KLAK v. DIRECTOR, DEPARTMENT OF WORKFORCE SERVICES, AND ST. VINCENT HEALTH SYSTEM (Majority)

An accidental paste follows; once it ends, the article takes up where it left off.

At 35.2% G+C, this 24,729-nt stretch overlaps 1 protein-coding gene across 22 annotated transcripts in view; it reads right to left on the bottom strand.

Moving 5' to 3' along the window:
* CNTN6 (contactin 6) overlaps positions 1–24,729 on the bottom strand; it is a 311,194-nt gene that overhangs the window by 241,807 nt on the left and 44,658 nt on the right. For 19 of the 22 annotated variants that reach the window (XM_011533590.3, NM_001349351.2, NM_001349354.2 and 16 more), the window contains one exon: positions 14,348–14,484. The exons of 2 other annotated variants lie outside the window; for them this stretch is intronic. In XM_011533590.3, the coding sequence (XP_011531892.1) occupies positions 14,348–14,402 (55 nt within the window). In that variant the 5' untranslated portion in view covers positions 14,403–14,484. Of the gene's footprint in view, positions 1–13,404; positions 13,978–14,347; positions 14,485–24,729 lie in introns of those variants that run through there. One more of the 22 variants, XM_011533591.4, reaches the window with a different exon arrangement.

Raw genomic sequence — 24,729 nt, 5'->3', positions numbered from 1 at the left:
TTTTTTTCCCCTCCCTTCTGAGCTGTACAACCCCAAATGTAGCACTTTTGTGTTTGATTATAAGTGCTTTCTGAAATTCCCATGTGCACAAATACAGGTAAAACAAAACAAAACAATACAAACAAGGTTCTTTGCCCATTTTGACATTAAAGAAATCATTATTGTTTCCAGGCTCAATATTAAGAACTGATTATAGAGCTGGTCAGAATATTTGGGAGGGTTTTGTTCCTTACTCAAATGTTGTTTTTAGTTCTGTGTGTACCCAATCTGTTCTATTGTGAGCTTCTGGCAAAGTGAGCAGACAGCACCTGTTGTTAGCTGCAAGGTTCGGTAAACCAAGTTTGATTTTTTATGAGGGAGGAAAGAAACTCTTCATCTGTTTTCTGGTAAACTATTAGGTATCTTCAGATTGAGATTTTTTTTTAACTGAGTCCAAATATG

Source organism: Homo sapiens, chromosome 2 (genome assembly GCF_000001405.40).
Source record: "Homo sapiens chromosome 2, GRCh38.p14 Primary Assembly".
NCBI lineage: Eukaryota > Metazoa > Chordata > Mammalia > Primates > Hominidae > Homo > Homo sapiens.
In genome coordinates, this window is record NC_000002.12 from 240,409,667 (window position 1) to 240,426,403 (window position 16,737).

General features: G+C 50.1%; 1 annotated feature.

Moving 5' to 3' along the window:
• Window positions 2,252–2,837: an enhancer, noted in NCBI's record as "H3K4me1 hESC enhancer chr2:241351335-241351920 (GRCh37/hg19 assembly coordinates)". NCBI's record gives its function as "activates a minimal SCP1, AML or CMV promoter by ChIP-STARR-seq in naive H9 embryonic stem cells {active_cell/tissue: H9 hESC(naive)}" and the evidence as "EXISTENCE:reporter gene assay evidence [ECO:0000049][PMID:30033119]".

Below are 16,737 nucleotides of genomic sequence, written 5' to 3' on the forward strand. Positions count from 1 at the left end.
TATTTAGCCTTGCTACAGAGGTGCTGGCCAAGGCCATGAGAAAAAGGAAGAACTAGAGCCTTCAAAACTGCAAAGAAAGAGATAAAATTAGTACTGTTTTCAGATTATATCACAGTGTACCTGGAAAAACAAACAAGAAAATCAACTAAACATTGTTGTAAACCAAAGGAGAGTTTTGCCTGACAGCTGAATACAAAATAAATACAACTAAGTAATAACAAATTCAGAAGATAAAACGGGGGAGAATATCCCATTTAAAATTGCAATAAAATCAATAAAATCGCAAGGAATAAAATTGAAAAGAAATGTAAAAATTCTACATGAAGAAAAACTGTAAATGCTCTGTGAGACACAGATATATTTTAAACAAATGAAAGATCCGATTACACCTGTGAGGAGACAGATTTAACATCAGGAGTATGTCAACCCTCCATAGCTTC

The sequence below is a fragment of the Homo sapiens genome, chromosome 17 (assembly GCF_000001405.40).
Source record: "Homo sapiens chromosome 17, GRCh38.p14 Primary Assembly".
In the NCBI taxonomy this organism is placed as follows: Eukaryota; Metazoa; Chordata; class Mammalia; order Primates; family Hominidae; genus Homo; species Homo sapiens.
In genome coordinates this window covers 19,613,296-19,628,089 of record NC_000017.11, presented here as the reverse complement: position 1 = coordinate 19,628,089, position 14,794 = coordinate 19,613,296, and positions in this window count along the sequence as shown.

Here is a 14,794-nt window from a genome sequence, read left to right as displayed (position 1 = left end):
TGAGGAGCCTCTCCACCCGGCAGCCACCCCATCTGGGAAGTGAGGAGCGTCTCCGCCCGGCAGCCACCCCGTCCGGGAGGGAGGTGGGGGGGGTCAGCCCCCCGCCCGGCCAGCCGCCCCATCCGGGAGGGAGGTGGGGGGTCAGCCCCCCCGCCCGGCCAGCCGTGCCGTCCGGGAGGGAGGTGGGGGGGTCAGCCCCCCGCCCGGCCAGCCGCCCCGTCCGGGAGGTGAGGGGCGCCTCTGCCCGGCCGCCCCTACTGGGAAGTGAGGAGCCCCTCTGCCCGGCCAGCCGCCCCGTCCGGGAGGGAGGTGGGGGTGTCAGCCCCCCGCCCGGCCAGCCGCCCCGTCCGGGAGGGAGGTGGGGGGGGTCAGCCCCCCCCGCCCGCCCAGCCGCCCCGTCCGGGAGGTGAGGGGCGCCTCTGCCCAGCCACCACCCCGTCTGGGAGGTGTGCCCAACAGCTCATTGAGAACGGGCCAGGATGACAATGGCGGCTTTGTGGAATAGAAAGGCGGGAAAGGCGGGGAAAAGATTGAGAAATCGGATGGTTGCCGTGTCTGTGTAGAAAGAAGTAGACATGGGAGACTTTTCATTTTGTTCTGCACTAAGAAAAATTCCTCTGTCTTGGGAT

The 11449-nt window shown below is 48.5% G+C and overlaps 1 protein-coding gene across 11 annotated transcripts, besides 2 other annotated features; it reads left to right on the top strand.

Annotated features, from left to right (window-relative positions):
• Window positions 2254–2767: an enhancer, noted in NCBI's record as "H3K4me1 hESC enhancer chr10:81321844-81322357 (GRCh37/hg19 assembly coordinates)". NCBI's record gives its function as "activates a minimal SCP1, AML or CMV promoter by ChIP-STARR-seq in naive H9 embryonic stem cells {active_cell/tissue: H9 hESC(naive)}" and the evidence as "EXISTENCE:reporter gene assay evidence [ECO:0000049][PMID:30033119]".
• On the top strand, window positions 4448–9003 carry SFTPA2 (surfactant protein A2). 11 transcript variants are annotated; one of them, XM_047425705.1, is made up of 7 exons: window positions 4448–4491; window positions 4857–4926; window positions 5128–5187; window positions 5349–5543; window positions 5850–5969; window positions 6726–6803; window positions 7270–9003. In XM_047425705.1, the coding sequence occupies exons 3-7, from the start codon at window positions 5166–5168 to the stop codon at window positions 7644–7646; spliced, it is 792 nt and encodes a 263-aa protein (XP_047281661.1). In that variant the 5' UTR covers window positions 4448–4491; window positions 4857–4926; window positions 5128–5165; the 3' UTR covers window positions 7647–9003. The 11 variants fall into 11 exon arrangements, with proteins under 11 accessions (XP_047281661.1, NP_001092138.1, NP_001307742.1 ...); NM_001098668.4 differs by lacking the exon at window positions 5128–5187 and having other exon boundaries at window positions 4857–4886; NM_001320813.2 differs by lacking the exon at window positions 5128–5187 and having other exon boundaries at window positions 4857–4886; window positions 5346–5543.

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Cite as 2020 Ark. App. 117 ARKANSAS COURT OF APPEALS DIVISION III No. E-19-248 Opinion Delivered: ZBIGNIEW KLAK V. February 19, 2020 APPEAL FROM THE ARKANSAS APPELLANT BOARD OF REVIEW [NO. 2019-BR-00882] DIRECTOR, DEPARTMENT OF WORKFORCE SERVICES, AND ST. VINCENT HEALTH SYSTEM APPELLEES REVERSED AND REMANDED BART F. VIRDEN, Judge Zbigniew Klak appeals an order from the Arkansas Board of Review (“Board”) disqualifying him from receiving unemployment benefits. The Board found that for the weeks of August 4 and August 11, 2018, Klak willfully withheld earnings information from the Arkansas Department of Workforce Services (“DWS”). We reverse and remand. I. Background and Procedural History In 2018, Klak received unemployment benefits after he was laid off from St. Vincent Health System (“St. Vincent”) because of lack of work. He reported that he earned no pay during the two weeks of August 4 and August 11, 2018. However, in a June 2019 audit initiated by the DWS, St. Vincent reported that Klak had “earnings” totaling $38.78 for those two weeks, which it itemized as “top of scale pay.” A notice was mailed to 1 Klak on June 11, 2019, asking him to reply within seven days so a determination could be made regarding whether he willfully failed to notify or disclose that $38.78 amount. The agency found that he was disqualified, and Klak appealed the agency’s decision. A hearing was held on August 12, 2019, where the Appeal Tribunal affirmed that he was disqualified due to willfully making a false statement of material fact or willfully failing to disclose material facts pursuant to Arkansas Code Annotated § 11-10-519(2) (Supp. 2019). He timely appealed to the Board. In its decision from September 27, 2019, the Board found: The claimant testified that he was not working during the weeks in question, August 4, 2018, and August 11, 2018. He filed weekly claims for benefits for those weeks claiming no work or earnings. He explained in testimony that he . . . was not aware that he was going to receive scale pay for those weeks. He testified that he was paid every two weeks. The pay he received for those weeks amounted to $19.39. . . . The record indicates that the Division did not learn of it until June 2019 during an audit. The claimant should have notified the Division of the error. The available evidence does not establish that he made a good faith effort to do so. The Board notes that the record of this case includes a copy of an audit notice showing that an attempted fax transmission occurred on June 11, 2019, and information on the form indicates that the “result” was that it was “not sent.” The error message suggests that the line was busy. This incident occurred after the Department had initiated the audit. The Board finds that the claimant willfully withheld his earnings information from the Department, at least until the audit in June 2019, most likely because he believed such information might impact the amount of benefits he was entitled to receive. Therefore, the claimant willfully failed to disclose material facts to the Division of Workforce Services. (Emphasis added.) The Board upheld the Appeal Tribunal’s finding that Klak willfully made a false statement of material fact or willfully failed to disclose a material fact for the weeks of August 4 and August 11, 2018. 2 He was disqualified from receiving unemployment benefits in accordance with Arkansas Code Annotated § 11-10-519. This appeal followed. II. Standard of Review Board decisions are upheld if they are supported by substantial evidence. Blanton v. Dir., 2019 Ark. App. 205, 575 S.W.3d 186. Substantial evidence is such relevant evidence that reasonable minds might accept as adequate to support a conclusion. Id. In appeals of unemployment-compensation cases, we view the evidence and all reasonable inferences deducible therefrom in the light most favorable to the Board’s findings. Id. Even if there is evidence that could support a different decision, our review is limited to whether the Board could have reasonably reached its decision as a result of the evidence presented. Id. However, our function on appeal is not merely to rubber-stamp decisions arising from the Board. Thomas v. Dir., 2019 Ark. App. 468, 587 S.W.3d 612; Wilson v. Dir., 2017 Ark. App. 171, 517 S.W.3d 427. III. Analysis The term “willful” is not defined in our unemployment-compensation statutes. For unemployment-benefits purposes, an examination of the definition of “misconduct” is instructive in providing context. To constitute misconduct, there must be the element of intent. Hubbard v. Dir., 2015 Ark. App. 235, 460 S.W.3d 294. Misconduct requires more than mere inefficiency, unsatisfactory conduct, failure in good performance as the result of 3 inability or incapacity, inadvertencies, ordinary negligence in isolated instances, or goodfaith errors in judgment or discretion. Id. To constitute misconduct, there must be an intentional or deliberate violation, a willful or wanton disregard, or carelessness or negligence of such degree or recurrence as to manifest wrongful intent or evil design. Id. In Rivera v. Director, 2018 Ark. App. 436, 560 S.W.3d 797, this court affirmed the denial of unemployment benefits when the Board found a willful false statement or misrepresentation of a material fact. In that case, Rivera claimed no earnings for a week even though she did work for a short period of time, she had been given information in a handbook that required her to report those wages, and there was no evidence or testimony presented to show that Rivera was unaware that she was required to report her earnings. In this case, St. Vincent reported Klak’s $19.39 ($38.78 biweekly divided by two) “weekly earnings” in response to the DWS audit form. Klak’s St. Vincent pay summary shows he did not work any hours during the weeks ending August 4 and August 11, 2018. Further, the pay summary shows that the $38.78 was taken up by pre-tax deductions, taxes, and post-tax deductions such that Klak did not actually receive any money. His “net pay” was listed as $0.00. In his audit reply regarding the $38.78, Klak said, “I didn’t work at all . . . . That $38.78 was top of scale payment. I didn’t expect that money when I was not working.” The pay summary issued by St. Vincent reports zero hours worked and zero net pay. The present case is much different than Rivera. We hold that there is not substantial evidence to support the Board’s finding that Klak’s failure to report was willful. 4 He did not go to work. He did not receive a paycheck. He did not get money directly deposited into a bank account. There is no evidence that he willfully concealed anything. The Board found that Klak willfully withheld his earnings information from DWS, at least until the audit in June 2019, but there is no evidence in the record that Klak knew, or had reason to know, that he had received “earnings” for those weeks in question until he was notified by the audit letter. Klak cannot be found to have willfully failed to disclose material facts before he knew those facts himself. This case is more analogous to Hirschy v. Director, 8 Ark. App. 174, 649 S.W.2d 412 (1983). In Hirschy, the claimant was initially disqualified for failure to report earned wages. At the hearing, however, he presented proof that he had not actually worked during those periods in which he was receiving unemployment benefits; instead, he was being paid for previously completed work. This court reversed and remanded the Board’s determination because those amounts paid to Hirschy were not “earned wages” during his period of unemployment; thus, he had made no willful misrepresentation or failure to disclose material facts. Reversed and remanded. GRUBER, C.J., and KLAPPENBACH, J., agree. Zbigniew Klak, pro se appellant. Phyllis Edwards, Associate General Counsel, for appellee. 5